Excerpt from Gilded Birds:
Richard Sennett, Professor of Sociology and the Humanities, on his Arabia soup tureen
GB: Tell me why you chose this.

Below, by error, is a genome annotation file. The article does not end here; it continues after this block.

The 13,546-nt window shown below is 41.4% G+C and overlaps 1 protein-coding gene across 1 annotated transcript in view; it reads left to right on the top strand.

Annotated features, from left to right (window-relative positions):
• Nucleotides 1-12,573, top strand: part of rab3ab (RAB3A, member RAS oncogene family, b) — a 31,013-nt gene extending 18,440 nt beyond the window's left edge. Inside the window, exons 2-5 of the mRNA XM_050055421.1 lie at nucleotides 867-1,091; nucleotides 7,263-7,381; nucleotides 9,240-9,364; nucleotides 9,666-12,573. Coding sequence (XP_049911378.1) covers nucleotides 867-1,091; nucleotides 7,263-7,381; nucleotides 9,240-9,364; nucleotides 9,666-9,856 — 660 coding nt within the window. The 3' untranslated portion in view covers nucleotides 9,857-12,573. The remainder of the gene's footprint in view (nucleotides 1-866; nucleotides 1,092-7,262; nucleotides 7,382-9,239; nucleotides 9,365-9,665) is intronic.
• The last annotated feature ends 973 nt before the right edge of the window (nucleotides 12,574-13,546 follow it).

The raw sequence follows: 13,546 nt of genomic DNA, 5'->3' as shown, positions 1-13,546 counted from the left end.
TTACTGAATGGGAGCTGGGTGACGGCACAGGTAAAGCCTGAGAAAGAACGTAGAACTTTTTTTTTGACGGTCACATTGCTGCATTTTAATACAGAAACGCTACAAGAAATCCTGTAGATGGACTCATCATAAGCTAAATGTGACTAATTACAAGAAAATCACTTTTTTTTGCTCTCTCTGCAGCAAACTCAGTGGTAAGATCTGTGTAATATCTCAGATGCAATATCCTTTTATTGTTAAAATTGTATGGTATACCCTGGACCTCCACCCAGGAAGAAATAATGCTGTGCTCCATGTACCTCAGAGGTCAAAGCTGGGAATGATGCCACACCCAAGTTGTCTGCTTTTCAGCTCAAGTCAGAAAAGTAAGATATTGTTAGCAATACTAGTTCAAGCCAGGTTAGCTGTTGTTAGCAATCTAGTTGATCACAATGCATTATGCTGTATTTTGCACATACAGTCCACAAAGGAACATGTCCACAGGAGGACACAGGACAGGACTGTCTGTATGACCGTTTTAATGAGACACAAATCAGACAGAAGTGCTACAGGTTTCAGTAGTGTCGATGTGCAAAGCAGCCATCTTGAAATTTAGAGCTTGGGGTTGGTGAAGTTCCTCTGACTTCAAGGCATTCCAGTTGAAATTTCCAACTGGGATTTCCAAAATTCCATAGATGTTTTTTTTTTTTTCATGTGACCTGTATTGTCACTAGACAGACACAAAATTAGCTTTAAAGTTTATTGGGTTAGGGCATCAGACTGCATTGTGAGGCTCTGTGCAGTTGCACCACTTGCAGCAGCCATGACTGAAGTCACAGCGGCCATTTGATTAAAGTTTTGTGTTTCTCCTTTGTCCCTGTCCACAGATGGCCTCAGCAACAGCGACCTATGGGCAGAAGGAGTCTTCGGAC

RS: It gives us a sense of the evolution of a simple craft in Denmark into something that’s more complicated in Finnish design, influenced by the architecture of people like Alvar Aalto. What it is, is the notion that if you take a very simple form, you can find out where the irregularities of that simple form can be expressed in a way which still keep it with a sense of coherence. Alto never worked with rounded forms but that was his idea. So here, what they did was they took the round form, they re-inscribed it as a design and looked for ways to do what Alto did with straight plains to these curved plains. This is not “less is more.” It’s a different way of thinking about economy, about what it’s possible to vary within a coherent whole. So that’s what Arabia was doing for seven or eight years. They were experimenting with how pottery, in both its glazing and its forms, expressed something that the architecture of the time was also doing. It was a break with standardized Modernism. If this pot had been made by the Bauhaus, there would be no handle. You wouldn’t have these wonderful marks in the base. It would be dull. This is my idea of craft.